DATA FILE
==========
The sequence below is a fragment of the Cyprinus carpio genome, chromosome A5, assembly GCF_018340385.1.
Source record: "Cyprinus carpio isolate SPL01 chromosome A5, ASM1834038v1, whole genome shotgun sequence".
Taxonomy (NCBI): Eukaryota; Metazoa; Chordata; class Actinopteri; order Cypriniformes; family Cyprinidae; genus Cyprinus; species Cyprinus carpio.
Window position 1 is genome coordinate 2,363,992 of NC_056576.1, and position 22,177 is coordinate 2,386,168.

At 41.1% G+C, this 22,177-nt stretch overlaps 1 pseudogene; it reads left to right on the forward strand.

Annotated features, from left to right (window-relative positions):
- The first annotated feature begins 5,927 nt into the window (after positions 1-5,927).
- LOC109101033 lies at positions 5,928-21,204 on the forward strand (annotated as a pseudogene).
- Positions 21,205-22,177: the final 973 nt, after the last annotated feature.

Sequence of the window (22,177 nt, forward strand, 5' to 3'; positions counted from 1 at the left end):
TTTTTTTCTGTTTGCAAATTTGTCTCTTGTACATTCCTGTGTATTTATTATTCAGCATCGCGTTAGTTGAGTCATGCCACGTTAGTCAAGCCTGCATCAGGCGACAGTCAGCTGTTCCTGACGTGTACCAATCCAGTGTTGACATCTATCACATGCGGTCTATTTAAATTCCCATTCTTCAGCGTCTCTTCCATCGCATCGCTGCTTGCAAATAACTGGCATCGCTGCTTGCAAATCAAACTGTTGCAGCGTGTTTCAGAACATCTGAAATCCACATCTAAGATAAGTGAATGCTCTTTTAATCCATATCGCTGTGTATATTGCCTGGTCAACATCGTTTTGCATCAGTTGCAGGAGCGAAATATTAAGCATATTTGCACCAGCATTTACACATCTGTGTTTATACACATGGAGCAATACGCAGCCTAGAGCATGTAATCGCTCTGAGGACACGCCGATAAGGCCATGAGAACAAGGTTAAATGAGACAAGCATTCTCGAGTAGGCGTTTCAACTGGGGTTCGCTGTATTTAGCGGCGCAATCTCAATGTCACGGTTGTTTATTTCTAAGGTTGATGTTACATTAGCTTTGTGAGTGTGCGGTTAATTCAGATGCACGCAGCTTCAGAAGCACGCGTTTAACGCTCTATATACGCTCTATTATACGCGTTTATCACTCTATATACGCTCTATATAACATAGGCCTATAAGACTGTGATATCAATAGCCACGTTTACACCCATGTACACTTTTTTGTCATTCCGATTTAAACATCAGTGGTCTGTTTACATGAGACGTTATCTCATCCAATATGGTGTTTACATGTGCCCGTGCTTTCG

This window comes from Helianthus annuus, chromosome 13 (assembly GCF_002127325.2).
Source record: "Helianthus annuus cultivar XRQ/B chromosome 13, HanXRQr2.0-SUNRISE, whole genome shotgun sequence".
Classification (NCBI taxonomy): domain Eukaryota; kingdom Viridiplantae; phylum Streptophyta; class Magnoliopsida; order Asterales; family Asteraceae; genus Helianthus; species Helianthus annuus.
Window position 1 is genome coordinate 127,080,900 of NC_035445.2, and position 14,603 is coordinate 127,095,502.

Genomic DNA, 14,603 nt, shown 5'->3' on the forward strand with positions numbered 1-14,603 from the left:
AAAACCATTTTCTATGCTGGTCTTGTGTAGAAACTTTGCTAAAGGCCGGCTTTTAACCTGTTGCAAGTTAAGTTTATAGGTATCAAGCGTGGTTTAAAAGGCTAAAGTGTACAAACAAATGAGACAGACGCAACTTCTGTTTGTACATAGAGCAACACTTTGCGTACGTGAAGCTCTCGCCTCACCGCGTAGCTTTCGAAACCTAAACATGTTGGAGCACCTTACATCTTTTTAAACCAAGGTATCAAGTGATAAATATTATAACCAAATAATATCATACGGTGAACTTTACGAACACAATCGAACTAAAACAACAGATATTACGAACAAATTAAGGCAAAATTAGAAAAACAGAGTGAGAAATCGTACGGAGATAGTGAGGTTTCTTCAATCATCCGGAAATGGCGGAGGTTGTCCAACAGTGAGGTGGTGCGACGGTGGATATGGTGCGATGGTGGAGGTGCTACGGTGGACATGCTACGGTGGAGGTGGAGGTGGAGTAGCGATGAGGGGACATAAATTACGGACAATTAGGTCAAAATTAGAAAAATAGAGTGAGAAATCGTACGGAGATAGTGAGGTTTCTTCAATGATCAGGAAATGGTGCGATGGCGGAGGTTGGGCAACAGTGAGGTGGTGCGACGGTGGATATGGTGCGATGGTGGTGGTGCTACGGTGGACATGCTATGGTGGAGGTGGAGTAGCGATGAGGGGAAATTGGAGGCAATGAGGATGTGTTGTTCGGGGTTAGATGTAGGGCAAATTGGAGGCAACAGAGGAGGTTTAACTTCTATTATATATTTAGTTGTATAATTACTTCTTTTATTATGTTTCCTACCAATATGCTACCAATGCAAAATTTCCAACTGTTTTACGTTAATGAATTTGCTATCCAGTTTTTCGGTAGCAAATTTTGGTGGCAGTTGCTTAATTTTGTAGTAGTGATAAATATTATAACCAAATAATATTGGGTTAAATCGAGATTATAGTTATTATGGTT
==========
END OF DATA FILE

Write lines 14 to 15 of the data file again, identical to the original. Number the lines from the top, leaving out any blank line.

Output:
Classification (NCBI taxonomy): domain Eukaryota; kingdom Viridiplantae; phylum Streptophyta; class Magnoliopsida; order Asterales; family Asteraceae; genus Helianthus; species Helianthus annuus.
Window position 1 is genome coordinate 127,080,900 of NC_035445.2, and position 14,603 is coordinate 127,095,502.